In a surprising Wednesday morning editorial, Costa Rica’s normally conservative Spanish-language daily La Nación advocates for the legalization of medical marijuana.
The editorial, titled “Cannabis as Treatment,” notes that a large number of Costa Ricans – perhaps hundreds or thousands, it claims – use marijuana to treat a range of health issues in this Central American country of 4.8 million, and that number is growing.
La Nación writes:
The illegality [of medical marijuana] not only impedes the collection of useful information; it has much more serious consequences. The main one being that most patients lack professional guidelines regarding recommended dosages and methods of consumption: Although there are doctors who, out of compassion, know of, tolerate and in some cases guide its use, they are legally prohibited from helping patients in a systematic manner.
La Nación joins a growing chorus of voices in this democratic country calling for the legalization of medical or recreational marijuana, or both. And advocates aren’t just hippies or stoners. Gerald Murray, who heads the organization Marihuana Medicinal Costa Rica, said during a February conference that Costa Rica could “set an example” in the region if it legalized medical marijuana. Other regional leaders also have pushed for an end to the drug war on marijuana, including Guatemala’s Otto Pérez Molina.
To date, Costa Rican President Luis Guillermo Solís hasn’t been keen on the idea, saying after he won last year’s presidential election that while a debate on the issue is needed, his administration would not promote decriminalization of illicit drugs, including marijuana.
He has since softened that position after a lawmaker from his own ruling Citizen Action Party, Marvin Atencio, introduced a medical marijuana bill in the Legislative Assembly last August. In a study of the bill last March, board members from Costa Rica’s public health care system announced that they would not oppose the legislation, although they suggested some amendments.
During last February’s conference, sponsored by Marihuana Medicinal Costa Rica, Valerie Corrall, founder and president of the California-based Wo/Men’s Alliance for Medical Marijuana, boldly proclaimed that “the promise for success in Costa Rica is probably greater than in any other country in the world.”
A majority of Costa Ricans now seem to agree. A 2014 survey by the University of Costa Rica concluded that 53 percent of the country’s population supports the use of medical marijuana. Possession of small amounts of cannabis already has been effectively decriminalized, and in September of last year, Costa Rica announced it would become the first country in Central America to host a branch of the drug policy reform group Law Enforcement Against Prohibition, or LEAP, an organization composed of current and former cops.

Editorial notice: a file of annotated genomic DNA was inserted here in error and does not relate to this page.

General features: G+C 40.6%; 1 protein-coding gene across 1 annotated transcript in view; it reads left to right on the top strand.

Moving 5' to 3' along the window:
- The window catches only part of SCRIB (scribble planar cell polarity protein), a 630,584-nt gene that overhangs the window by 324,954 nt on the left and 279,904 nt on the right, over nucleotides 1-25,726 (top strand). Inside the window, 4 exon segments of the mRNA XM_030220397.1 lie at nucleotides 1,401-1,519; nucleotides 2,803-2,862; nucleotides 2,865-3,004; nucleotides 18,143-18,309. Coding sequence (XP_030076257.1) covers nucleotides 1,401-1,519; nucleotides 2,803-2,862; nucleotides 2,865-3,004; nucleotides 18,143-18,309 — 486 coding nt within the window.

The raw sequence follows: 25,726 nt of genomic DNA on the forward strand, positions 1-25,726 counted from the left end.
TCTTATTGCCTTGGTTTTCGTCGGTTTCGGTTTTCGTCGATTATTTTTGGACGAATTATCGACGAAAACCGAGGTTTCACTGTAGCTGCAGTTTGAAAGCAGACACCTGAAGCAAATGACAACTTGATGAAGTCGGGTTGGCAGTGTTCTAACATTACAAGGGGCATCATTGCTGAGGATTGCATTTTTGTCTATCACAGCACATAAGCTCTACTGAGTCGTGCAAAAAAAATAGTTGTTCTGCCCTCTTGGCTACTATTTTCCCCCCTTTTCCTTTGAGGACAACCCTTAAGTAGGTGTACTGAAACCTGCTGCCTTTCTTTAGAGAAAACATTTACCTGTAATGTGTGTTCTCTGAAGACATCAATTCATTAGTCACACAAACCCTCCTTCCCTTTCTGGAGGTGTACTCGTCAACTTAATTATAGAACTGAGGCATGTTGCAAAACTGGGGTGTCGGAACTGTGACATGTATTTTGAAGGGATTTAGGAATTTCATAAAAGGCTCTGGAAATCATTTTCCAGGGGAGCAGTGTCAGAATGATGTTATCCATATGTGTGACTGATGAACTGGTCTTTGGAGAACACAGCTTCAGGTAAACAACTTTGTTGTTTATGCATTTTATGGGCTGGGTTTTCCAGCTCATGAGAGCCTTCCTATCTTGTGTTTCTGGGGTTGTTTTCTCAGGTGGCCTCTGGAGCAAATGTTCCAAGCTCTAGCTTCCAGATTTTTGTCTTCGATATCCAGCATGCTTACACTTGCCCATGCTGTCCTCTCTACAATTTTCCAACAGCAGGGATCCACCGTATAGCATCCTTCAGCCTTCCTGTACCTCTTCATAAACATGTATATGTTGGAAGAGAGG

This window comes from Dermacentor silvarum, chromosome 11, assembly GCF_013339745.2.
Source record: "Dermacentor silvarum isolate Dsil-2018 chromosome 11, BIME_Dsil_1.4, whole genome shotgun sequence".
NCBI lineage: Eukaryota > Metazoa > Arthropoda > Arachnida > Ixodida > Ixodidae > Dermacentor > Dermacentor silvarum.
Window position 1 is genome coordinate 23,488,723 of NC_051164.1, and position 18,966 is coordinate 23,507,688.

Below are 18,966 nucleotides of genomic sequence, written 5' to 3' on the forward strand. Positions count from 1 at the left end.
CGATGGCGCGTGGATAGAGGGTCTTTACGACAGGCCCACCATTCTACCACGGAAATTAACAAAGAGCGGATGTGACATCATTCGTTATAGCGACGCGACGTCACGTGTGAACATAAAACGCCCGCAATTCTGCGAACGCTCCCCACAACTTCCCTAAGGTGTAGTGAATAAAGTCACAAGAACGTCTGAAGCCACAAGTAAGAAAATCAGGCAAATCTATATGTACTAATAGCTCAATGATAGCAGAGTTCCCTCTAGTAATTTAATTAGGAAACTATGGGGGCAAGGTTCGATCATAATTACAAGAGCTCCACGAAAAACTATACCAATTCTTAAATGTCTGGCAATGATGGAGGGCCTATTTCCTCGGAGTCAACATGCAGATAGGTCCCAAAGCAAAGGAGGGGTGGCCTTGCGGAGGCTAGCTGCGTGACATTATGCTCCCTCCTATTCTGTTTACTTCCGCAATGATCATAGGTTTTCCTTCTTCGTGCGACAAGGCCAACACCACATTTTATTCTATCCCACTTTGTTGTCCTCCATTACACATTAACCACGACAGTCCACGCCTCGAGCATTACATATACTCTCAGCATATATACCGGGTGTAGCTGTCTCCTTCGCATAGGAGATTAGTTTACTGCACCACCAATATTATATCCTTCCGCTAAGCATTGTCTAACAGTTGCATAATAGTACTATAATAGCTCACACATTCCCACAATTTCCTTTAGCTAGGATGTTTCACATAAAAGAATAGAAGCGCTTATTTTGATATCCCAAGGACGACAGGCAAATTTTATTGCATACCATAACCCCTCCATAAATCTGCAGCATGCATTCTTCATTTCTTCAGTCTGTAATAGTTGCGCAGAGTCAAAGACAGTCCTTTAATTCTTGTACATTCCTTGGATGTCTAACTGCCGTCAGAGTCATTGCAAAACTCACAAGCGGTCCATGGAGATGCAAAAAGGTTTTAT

One of the barriers reform advocates face here, however, comes from the Alcoholism and Drug Abuse Institute, or IAFA, a government agency partly funded by seized illicit drug funds and which operates addiction treatment centers across the country. (It’s worth noting that IAFA also provides its patients with ready access to an array of pharmaceutical drugs, some of which have side effects that are much more severe than marijuana.)
IAFA Director Luis Eduardo Sandí told La Nación that marijuana “has many components that could affect multiple [neurological and cardiac] functions, and could cause dependence.”
In response, La Nación wrote in its editorial, “This is yet another reason to legalize it and supervise, with professional rigor, the appropriate therapeutic use.”
The daily also points out that several other countries already have taken the initiative to legalize medical marijuana, and Costa Rica could broadly learn from those experiences:
[Medical marijuana] is authorized in Canada and is permitted in 25 states in the U.S. (four states have also legalized recreational marijuana use). Joining them are European and Southern Cone countries. In all of these, it’s possible to identify experiences to guide us in our own country. … If rigorous professional criteria back [legalization] inside and outside of Costa Rica, and if the countries with solid systems of pharmacological supervision have approved it, the time has come for our country to also take this step, void of prejudice and strictly abiding by reality and good practices.